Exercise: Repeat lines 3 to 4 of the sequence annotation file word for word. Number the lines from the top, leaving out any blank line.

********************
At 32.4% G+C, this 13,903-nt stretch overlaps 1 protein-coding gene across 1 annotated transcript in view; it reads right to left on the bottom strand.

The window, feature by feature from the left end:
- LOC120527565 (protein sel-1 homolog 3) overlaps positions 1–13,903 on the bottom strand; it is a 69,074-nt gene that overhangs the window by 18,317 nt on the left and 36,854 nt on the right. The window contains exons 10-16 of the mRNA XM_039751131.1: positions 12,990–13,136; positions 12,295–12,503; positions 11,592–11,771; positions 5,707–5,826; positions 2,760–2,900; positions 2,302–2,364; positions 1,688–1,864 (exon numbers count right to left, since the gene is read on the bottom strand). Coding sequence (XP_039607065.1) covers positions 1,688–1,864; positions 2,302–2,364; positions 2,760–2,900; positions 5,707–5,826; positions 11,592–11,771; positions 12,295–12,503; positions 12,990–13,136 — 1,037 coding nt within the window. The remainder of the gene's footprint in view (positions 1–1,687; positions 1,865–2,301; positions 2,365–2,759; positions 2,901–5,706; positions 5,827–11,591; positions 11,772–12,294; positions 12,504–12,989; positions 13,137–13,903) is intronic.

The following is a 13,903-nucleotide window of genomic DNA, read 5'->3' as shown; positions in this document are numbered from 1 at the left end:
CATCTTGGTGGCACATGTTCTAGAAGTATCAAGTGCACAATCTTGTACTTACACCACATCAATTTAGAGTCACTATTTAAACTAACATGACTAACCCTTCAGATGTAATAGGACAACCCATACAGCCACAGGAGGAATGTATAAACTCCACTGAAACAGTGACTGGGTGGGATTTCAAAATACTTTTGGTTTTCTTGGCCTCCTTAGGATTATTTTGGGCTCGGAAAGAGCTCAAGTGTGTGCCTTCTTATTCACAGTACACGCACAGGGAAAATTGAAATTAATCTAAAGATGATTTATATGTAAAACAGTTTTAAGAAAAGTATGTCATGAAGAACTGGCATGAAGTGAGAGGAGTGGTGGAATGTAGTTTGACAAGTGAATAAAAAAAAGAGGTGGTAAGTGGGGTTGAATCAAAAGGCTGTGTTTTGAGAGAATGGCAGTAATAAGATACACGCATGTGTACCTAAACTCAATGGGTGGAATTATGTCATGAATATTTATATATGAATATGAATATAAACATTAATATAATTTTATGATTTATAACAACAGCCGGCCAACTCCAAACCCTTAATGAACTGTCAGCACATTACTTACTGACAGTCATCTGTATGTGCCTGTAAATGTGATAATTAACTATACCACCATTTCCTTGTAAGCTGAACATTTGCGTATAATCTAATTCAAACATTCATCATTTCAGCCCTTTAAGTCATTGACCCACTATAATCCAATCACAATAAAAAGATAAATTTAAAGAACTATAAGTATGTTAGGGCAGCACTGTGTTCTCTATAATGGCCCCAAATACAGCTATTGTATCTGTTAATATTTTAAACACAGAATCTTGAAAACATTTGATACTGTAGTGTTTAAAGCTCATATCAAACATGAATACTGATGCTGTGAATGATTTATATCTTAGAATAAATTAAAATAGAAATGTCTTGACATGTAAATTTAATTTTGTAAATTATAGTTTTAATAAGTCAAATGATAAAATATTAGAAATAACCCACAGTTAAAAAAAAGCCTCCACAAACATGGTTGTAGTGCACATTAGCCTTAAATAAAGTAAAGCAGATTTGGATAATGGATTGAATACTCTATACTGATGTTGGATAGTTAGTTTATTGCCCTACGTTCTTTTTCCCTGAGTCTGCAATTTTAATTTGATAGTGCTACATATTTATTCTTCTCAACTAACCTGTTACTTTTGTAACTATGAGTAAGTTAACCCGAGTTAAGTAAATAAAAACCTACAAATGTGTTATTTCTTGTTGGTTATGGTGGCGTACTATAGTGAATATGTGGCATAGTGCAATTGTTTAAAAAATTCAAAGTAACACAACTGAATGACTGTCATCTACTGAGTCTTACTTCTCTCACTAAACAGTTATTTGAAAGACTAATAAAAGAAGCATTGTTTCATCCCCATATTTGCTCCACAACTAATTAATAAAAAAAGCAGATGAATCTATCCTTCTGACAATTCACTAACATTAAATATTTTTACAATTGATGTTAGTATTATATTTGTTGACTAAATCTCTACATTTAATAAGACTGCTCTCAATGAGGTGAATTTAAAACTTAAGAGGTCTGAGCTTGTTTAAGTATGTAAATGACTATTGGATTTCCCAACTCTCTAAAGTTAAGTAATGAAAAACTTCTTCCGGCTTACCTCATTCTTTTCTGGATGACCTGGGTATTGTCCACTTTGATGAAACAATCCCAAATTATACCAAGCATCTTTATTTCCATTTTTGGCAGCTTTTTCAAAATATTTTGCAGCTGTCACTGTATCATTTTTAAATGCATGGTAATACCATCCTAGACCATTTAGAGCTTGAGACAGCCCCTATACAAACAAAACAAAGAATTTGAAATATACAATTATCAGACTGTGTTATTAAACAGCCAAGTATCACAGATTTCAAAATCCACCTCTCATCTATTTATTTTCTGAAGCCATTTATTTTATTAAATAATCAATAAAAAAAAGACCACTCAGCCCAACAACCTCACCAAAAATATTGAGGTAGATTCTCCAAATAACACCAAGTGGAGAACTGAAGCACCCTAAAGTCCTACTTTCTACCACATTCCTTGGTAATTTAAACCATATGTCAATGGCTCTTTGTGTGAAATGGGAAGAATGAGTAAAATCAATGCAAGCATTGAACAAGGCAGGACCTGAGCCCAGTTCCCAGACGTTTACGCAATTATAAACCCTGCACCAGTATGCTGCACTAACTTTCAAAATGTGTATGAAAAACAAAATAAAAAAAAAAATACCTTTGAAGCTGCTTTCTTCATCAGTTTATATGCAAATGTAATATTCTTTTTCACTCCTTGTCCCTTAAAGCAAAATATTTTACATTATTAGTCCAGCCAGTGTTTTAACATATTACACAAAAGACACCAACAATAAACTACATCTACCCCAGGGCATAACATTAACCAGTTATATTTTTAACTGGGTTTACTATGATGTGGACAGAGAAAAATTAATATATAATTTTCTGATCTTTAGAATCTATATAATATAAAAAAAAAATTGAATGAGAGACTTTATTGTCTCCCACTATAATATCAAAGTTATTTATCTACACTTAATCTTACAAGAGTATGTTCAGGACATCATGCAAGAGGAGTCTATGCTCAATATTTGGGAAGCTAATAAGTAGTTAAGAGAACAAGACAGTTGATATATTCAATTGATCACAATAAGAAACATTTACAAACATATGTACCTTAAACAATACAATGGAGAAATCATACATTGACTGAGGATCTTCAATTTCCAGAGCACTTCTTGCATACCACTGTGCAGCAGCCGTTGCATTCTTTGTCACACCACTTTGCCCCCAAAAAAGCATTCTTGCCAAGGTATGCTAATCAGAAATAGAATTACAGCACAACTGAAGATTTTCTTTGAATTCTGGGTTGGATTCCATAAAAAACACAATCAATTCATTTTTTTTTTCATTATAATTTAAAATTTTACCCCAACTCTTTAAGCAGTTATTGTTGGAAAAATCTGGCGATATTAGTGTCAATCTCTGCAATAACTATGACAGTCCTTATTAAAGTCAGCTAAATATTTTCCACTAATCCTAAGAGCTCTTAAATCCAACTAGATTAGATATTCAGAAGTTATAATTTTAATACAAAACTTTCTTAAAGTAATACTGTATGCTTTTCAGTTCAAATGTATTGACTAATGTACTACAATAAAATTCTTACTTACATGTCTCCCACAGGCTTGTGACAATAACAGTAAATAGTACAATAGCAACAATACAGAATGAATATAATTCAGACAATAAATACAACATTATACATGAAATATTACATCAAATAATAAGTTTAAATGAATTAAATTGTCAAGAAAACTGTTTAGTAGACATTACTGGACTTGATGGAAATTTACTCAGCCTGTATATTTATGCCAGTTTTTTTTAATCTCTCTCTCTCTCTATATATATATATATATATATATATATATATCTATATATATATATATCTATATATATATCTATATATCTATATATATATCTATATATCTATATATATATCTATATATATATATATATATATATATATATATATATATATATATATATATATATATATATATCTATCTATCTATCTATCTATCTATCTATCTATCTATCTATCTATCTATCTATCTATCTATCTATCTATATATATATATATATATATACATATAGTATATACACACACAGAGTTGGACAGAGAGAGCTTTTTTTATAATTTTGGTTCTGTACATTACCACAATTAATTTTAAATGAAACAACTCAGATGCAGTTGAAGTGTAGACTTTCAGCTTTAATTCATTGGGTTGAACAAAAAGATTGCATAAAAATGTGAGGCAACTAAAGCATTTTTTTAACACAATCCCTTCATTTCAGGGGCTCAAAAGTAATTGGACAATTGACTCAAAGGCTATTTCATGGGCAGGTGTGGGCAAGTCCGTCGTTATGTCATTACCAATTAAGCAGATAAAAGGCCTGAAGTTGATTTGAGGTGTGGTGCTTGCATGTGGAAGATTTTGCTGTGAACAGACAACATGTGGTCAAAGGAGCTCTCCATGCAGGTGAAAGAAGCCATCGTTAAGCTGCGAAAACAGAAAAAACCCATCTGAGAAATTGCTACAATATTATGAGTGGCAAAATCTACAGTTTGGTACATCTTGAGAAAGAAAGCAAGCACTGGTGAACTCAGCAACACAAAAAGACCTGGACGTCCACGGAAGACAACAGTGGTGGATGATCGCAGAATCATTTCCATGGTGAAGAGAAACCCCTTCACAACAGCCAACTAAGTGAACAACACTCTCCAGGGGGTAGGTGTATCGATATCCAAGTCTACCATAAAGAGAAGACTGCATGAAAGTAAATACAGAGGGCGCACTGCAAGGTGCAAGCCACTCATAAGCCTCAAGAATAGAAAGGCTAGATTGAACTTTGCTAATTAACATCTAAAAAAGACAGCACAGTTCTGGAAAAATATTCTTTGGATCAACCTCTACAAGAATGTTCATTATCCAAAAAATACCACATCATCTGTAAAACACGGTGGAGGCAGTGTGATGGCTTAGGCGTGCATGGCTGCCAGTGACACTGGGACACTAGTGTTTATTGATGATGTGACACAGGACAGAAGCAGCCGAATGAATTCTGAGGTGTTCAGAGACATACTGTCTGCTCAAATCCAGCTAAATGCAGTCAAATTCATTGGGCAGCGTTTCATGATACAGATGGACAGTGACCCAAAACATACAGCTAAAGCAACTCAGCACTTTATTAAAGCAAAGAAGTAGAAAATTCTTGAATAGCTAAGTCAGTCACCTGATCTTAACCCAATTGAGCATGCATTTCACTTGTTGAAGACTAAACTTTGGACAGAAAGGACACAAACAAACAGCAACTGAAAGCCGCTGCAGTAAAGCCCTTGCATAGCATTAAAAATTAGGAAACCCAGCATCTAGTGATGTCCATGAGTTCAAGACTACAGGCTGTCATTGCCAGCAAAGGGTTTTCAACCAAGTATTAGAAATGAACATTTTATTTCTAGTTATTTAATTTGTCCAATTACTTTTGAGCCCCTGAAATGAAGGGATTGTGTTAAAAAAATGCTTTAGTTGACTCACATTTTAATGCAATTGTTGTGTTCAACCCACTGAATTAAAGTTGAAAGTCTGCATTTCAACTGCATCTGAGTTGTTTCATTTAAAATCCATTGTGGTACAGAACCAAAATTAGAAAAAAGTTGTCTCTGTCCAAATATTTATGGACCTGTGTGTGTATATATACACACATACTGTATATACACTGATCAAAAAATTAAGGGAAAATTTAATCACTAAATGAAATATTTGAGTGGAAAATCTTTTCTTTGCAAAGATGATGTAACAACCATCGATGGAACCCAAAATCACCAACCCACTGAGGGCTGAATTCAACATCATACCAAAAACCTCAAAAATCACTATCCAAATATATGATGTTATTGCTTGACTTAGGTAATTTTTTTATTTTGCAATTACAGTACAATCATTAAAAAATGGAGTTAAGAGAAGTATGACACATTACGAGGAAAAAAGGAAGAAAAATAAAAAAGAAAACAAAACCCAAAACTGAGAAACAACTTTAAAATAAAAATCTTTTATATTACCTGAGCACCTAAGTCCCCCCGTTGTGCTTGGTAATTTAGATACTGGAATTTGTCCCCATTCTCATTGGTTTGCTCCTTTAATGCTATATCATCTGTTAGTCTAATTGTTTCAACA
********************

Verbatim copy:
- LOC120527565 (protein sel-1 homolog 3) overlaps positions 1–13,903 on the bottom strand; it is a 69,074-nt gene that overhangs the window by 18,317 nt on the left and 36,854 nt on the right. The window contains exons 10-16 of the mRNA XM_039751131.1: positions 12,990–13,136; positions 12,295–12,503; positions 11,592–11,771; positions 5,707–5,826; positions 2,760–2,900; positions 2,302–2,364; positions 1,688–1,864 (exon numbers count right to left, since the gene is read on the bottom strand). Coding sequence (XP_039607065.1) covers positions 1,688–1,864; positions 2,302–2,364; positions 2,760–2,900; positions 5,707–5,826; positions 11,592–11,771; positions 12,295–12,503; positions 12,990–13,136 — 1,037 coding nt within the window. The remainder of the gene's footprint in view (positions 1–1,687; positions 1,865–2,301; positions 2,365–2,759; positions 2,901–5,706; positions 5,827–11,591; positions 11,772–12,294; positions 12,504–12,989; positions 13,137–13,903) is intronic.

The following is a 13,903-nucleotide window of genomic DNA, read 5'->3' as shown; positions in this document are numbered from 1 at the left end: